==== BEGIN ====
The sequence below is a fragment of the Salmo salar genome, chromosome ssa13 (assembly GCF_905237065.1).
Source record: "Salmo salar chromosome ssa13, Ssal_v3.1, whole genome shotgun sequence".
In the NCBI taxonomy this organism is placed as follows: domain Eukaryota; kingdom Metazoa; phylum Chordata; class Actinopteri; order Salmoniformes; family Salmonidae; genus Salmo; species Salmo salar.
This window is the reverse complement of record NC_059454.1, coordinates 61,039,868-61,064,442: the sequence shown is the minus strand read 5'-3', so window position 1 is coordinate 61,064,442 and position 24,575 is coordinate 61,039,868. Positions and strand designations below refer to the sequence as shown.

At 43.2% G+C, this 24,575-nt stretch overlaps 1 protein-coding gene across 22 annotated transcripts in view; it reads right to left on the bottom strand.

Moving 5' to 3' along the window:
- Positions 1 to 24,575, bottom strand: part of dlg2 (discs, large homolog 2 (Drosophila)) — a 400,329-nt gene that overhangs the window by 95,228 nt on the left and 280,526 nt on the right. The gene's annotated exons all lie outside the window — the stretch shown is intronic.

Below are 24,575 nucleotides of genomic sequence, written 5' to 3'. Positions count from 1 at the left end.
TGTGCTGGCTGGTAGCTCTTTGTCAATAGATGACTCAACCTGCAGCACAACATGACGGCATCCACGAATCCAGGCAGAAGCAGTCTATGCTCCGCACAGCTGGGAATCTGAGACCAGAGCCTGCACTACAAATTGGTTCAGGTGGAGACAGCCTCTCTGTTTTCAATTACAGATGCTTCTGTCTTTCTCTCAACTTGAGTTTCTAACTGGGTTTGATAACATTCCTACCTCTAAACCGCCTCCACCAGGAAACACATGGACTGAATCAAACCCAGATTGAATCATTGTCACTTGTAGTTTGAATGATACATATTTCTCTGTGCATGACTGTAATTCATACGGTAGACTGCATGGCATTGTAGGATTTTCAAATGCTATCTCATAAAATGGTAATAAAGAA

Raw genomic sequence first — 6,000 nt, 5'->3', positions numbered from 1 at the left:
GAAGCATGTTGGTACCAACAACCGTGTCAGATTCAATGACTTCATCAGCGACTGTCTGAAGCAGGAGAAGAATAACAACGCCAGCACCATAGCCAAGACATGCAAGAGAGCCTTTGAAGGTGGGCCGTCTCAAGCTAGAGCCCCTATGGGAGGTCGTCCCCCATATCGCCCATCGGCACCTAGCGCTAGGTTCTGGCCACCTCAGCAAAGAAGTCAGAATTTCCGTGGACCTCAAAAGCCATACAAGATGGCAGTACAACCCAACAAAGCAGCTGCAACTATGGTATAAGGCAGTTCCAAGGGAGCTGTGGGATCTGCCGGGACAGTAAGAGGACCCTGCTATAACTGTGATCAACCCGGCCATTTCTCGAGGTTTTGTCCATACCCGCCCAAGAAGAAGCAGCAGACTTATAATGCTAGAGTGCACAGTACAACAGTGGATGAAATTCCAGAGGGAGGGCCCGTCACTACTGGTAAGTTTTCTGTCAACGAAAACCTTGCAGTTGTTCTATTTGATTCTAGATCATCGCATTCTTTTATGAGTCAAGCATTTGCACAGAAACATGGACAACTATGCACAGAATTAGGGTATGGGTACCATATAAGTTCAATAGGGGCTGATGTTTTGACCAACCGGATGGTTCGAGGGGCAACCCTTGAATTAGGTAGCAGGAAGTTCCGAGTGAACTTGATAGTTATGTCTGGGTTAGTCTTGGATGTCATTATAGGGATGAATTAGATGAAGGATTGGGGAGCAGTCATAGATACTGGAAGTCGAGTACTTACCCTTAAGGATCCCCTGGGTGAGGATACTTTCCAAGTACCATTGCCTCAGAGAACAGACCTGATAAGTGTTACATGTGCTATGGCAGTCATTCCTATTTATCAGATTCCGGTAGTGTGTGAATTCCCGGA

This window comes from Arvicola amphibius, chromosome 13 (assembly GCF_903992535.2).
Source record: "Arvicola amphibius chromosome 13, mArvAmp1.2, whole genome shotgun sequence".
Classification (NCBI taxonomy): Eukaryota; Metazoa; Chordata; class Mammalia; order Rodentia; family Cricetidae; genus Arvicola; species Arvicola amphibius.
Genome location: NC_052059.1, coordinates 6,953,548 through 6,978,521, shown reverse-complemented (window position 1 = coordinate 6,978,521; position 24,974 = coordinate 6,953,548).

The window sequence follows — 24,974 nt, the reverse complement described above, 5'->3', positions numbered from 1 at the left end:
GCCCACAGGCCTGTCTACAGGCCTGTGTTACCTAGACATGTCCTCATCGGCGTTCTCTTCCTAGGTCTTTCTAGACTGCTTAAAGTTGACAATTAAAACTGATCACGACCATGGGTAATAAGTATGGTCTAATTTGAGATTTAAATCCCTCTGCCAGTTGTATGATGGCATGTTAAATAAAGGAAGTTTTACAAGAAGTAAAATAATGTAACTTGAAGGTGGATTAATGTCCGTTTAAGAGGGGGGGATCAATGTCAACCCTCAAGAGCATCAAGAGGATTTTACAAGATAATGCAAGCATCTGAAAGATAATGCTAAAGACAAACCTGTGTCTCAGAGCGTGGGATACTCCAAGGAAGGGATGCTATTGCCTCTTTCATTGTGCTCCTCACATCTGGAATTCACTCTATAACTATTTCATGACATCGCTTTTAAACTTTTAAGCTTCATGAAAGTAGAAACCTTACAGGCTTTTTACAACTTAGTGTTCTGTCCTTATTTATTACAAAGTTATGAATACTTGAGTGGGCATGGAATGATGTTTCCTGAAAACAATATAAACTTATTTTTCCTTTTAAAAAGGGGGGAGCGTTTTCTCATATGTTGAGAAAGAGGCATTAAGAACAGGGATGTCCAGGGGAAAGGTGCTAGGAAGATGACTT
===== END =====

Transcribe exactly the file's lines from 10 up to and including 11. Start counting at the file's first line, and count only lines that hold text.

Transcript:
Raw genomic sequence first — 6,000 nt, 5'->3', positions numbered from 1 at the left:
GAAGCATGTTGGTACCAACAACCGTGTCAGATTCAATGACTTCATCAGCGACTGTCTGAAGCAGGAGAAGAATAACAACGCCAGCACCATAGCCAAGACATGCAAGAGAGCCTTTGAAGGTGGGCCGTCTCAAGCTAGAGCCCCTATGGGAGGTCGTCCCCCATATCGCCCATCGGCACCTAGCGCTAGGTTCTGGCCACCTCAGCAAAGAAGTCAGAATTTCCGTGGACCTCAAAAGCCATACAAGATGGCAGTACAACCCAACAAAGCAGCTGCAACTATGGTATAAGGCAGTTCCAAGGGAGCTGTGGGATCTGCCGGGACAGTAAGAGGACCCTGCTATAACTGTGATCAACCCGGCCATTTCTCGAGGTTTTGTCCATACCCGCCCAAGAAGAAGCAGCAGACTTATAATGCTAGAGTGCACAGTACAACAGTGGATGAAATTCCAGAGGGAGGGCCCGTCACTACTGGTAAGTTTTCTGTCAACGAAAACCTTGCAGTTGTTCTATTTGATTCTAGATCATCGCATTCTTTTATGAGTCAAGCATTTGCACAGAAACATGGACAACTATGCACAGAATTAGGGTATGGGTACCATATAAGTTCAATAGGGGCTGATGTTTTGACCAACCGGATGGTTCGAGGGGCAACCCTTGAATTAGGTAGCAGGAAGTTCCGAGTGAACTTGATAGTTATGTCTGGGTTAGTCTTGGATGTCATTATAGGGATGAATTAGATGAAGGATTGGGGAGCAGTCATAGATACTGGAAGTCGAGTACTTACCCTTAAGGATCCCCTGGGTGAGGATACTTTCCAAGTACCATTGCCTCAGAGAACAGACCTGATAAGTGTTACATGTGCTATGGCAGTCATTCCTATTTATCAGATTCCGGTAGTGTGTGAATTCCCGGA